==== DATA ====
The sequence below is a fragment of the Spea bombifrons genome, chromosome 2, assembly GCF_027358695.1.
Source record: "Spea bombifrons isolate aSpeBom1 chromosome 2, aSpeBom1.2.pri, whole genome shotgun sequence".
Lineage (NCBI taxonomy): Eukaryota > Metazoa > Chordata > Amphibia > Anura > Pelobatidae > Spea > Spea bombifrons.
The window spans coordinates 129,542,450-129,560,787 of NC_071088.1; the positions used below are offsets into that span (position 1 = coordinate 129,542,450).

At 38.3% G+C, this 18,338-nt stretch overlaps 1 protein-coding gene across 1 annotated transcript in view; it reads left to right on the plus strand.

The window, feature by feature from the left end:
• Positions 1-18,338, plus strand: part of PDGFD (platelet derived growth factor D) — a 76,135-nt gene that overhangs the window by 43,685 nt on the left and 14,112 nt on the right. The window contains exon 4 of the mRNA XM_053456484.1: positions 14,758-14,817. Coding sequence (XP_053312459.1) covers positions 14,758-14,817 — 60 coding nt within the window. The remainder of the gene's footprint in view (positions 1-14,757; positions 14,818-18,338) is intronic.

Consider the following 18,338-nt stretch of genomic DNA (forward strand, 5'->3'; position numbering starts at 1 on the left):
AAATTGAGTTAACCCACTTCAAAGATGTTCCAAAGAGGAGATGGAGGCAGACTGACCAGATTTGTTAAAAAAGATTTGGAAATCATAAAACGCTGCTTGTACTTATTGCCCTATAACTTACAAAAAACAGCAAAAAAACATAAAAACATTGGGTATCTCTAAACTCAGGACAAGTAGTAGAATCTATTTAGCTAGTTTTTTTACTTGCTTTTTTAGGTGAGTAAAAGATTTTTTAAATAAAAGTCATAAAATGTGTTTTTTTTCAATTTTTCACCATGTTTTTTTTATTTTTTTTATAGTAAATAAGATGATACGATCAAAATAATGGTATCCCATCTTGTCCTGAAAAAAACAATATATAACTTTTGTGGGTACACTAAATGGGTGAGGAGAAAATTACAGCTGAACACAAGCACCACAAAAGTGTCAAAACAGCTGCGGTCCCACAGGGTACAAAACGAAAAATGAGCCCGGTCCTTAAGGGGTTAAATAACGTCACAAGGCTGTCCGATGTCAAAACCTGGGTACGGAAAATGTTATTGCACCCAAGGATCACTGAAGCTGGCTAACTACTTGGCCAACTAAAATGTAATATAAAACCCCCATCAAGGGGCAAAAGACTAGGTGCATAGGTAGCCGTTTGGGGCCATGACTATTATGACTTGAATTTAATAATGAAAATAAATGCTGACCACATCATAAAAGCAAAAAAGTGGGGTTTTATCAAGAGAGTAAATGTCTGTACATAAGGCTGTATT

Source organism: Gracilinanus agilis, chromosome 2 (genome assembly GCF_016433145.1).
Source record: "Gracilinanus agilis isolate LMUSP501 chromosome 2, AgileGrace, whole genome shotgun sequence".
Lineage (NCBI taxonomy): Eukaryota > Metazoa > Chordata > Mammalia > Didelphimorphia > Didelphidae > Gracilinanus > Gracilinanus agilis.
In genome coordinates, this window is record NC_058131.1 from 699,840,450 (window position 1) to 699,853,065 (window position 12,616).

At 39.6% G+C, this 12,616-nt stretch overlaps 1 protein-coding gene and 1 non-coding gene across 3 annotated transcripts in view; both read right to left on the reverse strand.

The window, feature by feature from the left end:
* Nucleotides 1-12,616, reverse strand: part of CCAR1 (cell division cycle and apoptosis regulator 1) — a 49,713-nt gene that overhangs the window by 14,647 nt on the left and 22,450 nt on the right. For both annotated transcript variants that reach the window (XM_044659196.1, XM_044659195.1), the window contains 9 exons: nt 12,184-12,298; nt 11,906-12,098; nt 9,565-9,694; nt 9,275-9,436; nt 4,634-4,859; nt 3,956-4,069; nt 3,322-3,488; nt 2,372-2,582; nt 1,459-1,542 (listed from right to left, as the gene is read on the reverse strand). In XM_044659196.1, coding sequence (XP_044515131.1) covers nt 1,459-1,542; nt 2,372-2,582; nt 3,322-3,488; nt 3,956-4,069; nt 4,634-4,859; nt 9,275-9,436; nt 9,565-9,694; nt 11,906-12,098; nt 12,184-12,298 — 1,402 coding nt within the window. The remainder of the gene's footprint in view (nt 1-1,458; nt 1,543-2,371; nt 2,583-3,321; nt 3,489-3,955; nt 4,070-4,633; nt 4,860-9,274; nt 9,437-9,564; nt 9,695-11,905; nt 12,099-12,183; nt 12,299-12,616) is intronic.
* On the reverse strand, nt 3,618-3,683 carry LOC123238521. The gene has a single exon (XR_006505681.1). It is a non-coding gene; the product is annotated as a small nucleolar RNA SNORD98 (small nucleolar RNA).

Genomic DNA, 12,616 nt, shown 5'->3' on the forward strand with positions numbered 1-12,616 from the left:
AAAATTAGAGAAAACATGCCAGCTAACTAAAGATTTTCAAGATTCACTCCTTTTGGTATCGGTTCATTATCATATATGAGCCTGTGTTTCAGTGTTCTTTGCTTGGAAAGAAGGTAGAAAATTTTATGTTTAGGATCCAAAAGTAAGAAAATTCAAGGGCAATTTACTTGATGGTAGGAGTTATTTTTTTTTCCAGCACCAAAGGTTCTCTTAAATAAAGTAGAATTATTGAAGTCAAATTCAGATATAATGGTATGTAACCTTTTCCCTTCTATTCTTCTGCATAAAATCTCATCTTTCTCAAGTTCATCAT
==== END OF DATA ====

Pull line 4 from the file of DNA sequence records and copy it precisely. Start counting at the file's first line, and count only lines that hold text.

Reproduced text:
The window spans coordinates 129,542,450-129,560,787 of NC_071088.1; the positions used below are offsets into that span (position 1 = coordinate 129,542,450).